SHOOT \'EM UP (also known as SHMUP or STG ) is a subgenre of the shooter genre of video games . In a shoot 'em up, the player character engages in a lone assault, often in a spacecraft or aircraft , shooting large numbers of enemies while dodging their attacks. There is no consensus as to which design elements compose a shoot 'em up. Some restrict the definition to games featuring spacecraft and certain types of character movement; others allow a broader definition including characters on foot and a variety of perspectives. Shoot 'em ups call for fast reactions and for the player to memorize levels and enemy attack patterns. "Bullet hell" games feature overwhelming numbers of enemy projectiles .
The genre's origins can be traced back to Spacewar! , one of the earliest computer games, developed in 1962 and eventually released in amusement arcades in the early 1970s. Later in 70s, games such as Space Invaders and Asteroids popularized the genre. Shoot 'em ups were popular throughout the 1980s and early 1990s. In the mid-1990s, shoot 'em ups became a niche genre based on design conventions established in the 1980s, and increasingly catered to specialist enthusiasts, particularly in Japan.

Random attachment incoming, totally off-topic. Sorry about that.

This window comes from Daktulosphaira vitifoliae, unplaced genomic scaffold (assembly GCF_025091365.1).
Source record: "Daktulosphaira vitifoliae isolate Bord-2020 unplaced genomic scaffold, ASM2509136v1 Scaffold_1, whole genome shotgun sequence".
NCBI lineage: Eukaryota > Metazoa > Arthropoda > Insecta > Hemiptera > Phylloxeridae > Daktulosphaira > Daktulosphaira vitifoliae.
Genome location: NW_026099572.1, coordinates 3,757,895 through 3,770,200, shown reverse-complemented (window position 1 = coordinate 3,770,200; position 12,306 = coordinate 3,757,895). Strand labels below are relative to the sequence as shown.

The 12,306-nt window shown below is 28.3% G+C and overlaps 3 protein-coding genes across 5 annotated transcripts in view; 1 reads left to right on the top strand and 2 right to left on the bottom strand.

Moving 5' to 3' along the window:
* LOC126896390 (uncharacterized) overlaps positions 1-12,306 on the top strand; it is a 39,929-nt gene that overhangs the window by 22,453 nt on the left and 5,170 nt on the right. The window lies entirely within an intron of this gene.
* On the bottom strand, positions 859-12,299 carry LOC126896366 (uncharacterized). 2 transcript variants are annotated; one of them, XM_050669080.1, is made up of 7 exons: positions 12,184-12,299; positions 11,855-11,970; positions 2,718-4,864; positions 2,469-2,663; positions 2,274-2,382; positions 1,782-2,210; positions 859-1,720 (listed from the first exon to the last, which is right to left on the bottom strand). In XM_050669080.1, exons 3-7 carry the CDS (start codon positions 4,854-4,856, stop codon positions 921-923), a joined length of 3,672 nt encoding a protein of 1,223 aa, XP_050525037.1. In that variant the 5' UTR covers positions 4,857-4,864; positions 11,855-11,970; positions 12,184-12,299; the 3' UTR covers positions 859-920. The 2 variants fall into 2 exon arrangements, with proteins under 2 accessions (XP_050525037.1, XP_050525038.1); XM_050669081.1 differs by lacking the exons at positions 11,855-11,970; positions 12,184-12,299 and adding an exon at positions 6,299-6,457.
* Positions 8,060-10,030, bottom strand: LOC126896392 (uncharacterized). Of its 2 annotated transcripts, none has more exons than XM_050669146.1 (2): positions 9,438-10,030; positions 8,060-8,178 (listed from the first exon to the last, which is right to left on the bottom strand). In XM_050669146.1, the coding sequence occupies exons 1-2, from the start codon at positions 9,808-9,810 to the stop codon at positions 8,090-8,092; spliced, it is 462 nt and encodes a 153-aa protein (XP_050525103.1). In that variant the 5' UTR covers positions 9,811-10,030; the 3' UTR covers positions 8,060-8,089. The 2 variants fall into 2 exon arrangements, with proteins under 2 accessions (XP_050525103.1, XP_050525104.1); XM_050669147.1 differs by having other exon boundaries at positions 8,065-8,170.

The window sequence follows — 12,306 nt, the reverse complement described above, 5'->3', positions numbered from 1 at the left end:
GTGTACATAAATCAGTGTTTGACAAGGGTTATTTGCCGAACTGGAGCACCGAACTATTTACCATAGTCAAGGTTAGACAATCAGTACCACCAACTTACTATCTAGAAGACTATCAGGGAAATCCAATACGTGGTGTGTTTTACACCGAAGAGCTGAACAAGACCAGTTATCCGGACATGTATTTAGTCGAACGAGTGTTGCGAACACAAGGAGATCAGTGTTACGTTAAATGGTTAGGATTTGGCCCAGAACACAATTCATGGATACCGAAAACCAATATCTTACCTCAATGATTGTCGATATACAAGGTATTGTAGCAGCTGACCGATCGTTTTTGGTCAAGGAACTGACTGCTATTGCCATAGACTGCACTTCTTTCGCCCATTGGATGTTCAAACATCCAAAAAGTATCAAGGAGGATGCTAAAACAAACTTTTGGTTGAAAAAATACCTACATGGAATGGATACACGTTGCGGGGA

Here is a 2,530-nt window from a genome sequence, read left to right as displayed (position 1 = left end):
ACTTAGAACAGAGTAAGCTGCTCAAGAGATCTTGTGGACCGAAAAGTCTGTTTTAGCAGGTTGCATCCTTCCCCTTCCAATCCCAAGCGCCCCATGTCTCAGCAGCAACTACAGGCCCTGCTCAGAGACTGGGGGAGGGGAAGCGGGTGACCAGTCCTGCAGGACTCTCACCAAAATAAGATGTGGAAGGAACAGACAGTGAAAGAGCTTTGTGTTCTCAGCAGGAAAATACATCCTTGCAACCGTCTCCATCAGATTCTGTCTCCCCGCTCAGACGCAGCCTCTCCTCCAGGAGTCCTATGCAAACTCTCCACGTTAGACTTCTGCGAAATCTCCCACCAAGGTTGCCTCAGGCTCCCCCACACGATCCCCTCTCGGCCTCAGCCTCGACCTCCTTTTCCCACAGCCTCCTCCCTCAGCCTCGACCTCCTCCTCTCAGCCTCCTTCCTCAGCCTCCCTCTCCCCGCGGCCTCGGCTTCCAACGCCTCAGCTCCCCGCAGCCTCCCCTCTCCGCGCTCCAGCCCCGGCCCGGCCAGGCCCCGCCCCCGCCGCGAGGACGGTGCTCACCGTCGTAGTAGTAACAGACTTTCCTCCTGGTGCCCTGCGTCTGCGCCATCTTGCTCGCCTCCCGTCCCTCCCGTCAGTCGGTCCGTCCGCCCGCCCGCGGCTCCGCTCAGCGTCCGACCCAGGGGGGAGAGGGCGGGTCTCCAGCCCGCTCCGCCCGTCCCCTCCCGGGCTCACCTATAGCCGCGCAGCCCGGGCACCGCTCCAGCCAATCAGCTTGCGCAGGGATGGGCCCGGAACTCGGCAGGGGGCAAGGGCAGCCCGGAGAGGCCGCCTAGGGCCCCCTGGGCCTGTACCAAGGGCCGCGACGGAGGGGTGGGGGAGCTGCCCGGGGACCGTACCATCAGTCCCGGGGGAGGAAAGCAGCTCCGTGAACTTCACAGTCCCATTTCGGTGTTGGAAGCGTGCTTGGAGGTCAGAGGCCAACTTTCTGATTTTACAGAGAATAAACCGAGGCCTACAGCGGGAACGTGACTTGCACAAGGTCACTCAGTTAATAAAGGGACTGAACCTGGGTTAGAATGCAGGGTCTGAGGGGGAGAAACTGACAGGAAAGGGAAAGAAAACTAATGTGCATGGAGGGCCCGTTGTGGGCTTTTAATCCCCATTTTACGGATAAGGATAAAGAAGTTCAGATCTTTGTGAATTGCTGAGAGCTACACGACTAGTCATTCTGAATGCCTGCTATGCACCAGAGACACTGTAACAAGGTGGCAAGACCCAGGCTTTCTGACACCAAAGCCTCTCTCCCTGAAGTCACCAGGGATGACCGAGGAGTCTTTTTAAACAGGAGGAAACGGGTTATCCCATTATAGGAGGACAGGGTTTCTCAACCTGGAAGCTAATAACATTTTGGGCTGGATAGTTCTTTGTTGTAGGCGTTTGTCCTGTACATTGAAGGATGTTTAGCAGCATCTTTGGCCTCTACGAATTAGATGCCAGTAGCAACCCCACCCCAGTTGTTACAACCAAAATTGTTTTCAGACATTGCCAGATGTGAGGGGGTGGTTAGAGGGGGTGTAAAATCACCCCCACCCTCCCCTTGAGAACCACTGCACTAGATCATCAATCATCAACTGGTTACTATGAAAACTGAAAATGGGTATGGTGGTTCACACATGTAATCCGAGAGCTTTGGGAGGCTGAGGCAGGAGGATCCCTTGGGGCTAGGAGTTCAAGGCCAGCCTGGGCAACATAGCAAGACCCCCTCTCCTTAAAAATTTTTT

* 1 Definition
* 1.1 Common elements
* 2 Types
* 3 History
* 3.1 Origins and rise * 3.2 Golden age and refinement * 3.3 Bullet hell and niche appeal
* 4 Notes * 5 References
A "shoot 'em up", also known as a "shmup" or "STG" (the common Japanese abbreviation for "shooting games"), is a game in which the protagonist combats a large number of enemies by shooting at them while dodging their fire. The controlling player must rely primarily on reaction times to succeed. Beyond this, critics differ on exactly which design elements constitute a shoot 'em up. Some restrict the genre to games featuring some kind of craft, using fixed or scrolling movement. Others widen the scope to include games featuring such protagonists as robots or humans on foot, as well as including games featuring "on-rails" (or "into the screen") and "run and gun" movement. Mark Wolf restricts the definition to games featuring multiple antagonists ("'em" being short for "them"), calling games featuring one-on-one shooting "combat games". Formerly, critics described any game where the primary design element was shooting as a "shoot 'em up", but later shoot 'em ups became a specific, inward-looking genre based on design conventions established in those shooting games of the 1980s.
Shoot 'em ups are a subgenre of shooter game , in turn a type of action game . These games are usually viewed from a top-down or side-view perspective, and players must use ranged weapons to take action at a distance. The player's avatar is typically a vehicle under constant attack. Thus, the player's goal is to shoot as quickly as possible at anything that moves or threatens him. In some games, the player's character can withstand some damage; in others, a single hit will result in his destruction. The main skills required in shoot 'em ups are fast reactions and memorising enemy attack patterns. Some games feature overwhelming numbers of enemy projectiles and the player has to memorise their patterns to survive. These games belong to one of the fastest-paced video game genres .